Anti-gay law is offshoot of British colonialism: Centre to Supreme Court
Anti-gay law in the country is an offshoot of British colonialism and the Indian society earlier was more tolerant towards homosexuality, the Centre submitted before theSupreme Court while pleading for decriminalisation of gay sex on Thursday.
"It would appear that the introduction of Section 377(making gay sex offence) in India was not a reflection of existing Indian values and traditions. Rather, it was imposed upon Indian society due to the moral views of the colonizers," attorney general G E Vahanwati submitted.
Appearing before a bench of justices GS Singhvi and SJ Mukhopadhaya, the AG submitted that government does not find any legal error in the judgment of Delhi high court decriminalising gay sex and accepts the correctness of the same.
"Indian society prevalent before the enactment of the IPC had a much greater tolerance for homosexuality than its British counterpart, which at that time was under the influence of Victorian morality and values in regard to family and the procreative nature of sex," he said while referring to various literature of colonial and pre-colonial times.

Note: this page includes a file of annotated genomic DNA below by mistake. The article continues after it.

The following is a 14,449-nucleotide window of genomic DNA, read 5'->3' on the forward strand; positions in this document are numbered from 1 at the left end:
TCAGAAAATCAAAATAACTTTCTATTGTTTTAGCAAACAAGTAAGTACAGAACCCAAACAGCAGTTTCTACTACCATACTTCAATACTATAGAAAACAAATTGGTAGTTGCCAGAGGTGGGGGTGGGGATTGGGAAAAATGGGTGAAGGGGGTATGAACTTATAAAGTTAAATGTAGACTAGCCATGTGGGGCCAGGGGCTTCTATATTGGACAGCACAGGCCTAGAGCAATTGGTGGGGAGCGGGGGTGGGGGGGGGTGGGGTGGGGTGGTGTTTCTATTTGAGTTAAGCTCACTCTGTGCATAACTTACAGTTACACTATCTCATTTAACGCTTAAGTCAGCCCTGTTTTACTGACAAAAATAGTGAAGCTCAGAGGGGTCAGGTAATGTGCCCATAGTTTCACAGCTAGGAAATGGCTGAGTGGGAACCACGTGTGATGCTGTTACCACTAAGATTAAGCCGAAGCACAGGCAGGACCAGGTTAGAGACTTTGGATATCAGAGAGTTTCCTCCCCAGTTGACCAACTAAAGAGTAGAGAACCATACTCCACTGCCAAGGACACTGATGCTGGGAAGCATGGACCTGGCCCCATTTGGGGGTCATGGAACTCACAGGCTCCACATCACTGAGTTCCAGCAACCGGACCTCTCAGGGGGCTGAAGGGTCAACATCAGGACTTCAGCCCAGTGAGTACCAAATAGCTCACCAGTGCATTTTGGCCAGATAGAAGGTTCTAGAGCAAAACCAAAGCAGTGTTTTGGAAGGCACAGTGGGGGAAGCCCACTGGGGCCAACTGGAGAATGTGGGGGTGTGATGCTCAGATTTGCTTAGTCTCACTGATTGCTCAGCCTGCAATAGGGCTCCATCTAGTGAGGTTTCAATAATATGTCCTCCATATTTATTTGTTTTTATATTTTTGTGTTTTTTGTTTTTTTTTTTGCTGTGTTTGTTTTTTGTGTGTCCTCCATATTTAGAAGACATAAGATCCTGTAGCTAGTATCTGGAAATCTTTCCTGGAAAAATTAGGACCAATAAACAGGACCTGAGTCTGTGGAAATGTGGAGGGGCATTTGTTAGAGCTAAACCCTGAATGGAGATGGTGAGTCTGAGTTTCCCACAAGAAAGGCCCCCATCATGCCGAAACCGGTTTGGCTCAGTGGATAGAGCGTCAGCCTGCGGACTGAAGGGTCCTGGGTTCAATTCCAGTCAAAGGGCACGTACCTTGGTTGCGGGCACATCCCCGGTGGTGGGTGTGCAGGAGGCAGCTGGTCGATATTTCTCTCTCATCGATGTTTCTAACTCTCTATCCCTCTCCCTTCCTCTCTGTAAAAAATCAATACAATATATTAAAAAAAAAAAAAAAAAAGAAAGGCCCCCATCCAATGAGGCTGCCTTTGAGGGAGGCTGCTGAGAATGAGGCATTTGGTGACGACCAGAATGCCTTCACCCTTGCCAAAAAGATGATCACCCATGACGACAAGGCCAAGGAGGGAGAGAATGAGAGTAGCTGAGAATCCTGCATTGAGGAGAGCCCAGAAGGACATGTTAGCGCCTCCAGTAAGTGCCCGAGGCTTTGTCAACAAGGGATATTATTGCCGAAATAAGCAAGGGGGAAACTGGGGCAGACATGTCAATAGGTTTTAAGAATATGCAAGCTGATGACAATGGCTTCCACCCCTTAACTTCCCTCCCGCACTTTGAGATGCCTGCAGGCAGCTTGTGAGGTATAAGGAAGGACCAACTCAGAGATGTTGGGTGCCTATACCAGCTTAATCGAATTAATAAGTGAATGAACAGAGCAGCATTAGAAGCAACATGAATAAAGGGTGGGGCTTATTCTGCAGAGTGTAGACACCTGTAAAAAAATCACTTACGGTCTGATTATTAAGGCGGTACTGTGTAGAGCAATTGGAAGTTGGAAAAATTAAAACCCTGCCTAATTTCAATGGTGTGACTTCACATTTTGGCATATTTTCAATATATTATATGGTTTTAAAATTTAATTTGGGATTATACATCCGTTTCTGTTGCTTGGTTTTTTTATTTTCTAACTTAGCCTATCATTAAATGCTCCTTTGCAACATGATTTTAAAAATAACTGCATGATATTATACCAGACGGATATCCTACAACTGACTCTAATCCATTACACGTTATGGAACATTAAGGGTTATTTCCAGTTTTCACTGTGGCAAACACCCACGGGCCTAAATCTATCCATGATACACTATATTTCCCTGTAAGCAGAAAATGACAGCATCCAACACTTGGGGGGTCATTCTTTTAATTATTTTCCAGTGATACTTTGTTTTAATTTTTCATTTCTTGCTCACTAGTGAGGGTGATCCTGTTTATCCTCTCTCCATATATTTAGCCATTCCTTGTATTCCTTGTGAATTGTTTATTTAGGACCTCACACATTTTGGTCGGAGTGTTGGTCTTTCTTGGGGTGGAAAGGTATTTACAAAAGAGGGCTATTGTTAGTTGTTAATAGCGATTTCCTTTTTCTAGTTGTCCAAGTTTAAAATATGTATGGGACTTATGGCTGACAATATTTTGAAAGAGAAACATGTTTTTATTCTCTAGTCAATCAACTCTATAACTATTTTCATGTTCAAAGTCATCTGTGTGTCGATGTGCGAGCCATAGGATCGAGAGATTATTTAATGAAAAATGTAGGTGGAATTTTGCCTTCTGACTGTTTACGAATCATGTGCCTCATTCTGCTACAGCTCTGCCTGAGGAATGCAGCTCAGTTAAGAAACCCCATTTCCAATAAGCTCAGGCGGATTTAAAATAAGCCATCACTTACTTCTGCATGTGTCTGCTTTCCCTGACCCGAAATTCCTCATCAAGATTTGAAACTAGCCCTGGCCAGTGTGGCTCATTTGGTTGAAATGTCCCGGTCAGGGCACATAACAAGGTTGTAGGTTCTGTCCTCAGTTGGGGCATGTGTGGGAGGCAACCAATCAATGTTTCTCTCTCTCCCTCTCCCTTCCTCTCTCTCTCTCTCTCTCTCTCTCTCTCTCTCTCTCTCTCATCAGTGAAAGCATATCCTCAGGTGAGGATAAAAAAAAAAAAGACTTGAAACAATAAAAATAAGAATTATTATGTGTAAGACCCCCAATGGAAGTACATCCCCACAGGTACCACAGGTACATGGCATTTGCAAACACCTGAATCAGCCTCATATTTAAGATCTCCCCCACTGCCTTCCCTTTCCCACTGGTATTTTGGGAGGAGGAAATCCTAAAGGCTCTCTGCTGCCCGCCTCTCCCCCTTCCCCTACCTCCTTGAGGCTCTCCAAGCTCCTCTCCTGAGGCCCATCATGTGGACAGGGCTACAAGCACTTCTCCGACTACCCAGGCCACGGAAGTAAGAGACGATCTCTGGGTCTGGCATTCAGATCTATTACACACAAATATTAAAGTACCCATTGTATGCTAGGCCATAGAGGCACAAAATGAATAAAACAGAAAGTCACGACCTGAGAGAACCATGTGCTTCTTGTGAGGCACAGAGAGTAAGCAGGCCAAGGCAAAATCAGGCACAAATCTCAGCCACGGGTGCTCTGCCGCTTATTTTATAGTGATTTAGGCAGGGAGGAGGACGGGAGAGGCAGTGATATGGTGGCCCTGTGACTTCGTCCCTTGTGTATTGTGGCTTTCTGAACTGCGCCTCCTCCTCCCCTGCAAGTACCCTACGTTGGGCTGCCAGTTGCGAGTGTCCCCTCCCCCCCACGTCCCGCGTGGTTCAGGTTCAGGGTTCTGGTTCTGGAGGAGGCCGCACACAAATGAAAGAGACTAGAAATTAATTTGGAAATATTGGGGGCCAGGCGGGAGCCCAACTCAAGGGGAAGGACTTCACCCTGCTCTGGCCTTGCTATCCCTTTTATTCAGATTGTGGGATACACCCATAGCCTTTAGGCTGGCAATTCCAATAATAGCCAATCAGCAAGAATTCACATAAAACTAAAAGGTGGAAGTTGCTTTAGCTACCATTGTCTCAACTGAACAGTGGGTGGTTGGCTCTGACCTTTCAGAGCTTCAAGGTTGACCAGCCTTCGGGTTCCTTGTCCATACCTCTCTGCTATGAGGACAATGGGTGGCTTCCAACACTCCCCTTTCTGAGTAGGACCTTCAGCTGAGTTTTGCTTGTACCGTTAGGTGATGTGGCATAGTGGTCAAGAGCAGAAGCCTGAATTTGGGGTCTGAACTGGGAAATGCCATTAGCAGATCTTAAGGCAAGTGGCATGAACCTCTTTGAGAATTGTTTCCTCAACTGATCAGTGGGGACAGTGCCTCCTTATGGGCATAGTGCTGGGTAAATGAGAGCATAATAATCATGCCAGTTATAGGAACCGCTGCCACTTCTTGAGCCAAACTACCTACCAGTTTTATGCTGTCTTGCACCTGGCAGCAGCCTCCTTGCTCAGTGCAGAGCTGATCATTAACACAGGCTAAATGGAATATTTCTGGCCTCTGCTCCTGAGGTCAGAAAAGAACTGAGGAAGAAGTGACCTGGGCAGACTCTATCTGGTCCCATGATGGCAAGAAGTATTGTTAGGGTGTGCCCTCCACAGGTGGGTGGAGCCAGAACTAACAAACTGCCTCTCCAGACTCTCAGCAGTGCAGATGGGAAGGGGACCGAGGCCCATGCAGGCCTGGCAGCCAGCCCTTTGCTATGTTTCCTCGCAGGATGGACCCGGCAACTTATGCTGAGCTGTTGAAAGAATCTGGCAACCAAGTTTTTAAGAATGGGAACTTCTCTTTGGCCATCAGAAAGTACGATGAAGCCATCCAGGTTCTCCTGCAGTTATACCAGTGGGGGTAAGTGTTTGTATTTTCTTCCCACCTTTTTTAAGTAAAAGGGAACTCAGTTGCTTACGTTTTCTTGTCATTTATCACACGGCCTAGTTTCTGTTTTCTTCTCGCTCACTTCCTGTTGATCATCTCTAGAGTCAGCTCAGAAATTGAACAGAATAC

"It is submitted that the Government of India does not find any legal error in the judgment of the High Court and accepts the correctness of the same. This is also clear from the fact that it has not filed any appeal against the judgment of the High Court," he said.
The apex court was hearing petitions by anti-gay rights activists and also by political, social and religious organisations, opposing the high court verdict.
The Delhi high court had in 2009 decriminalised gay sex as provided in Section 377 of theIndian Penal Code (IPC) and had ruled that sex between two consenting adults in private would not be an offence.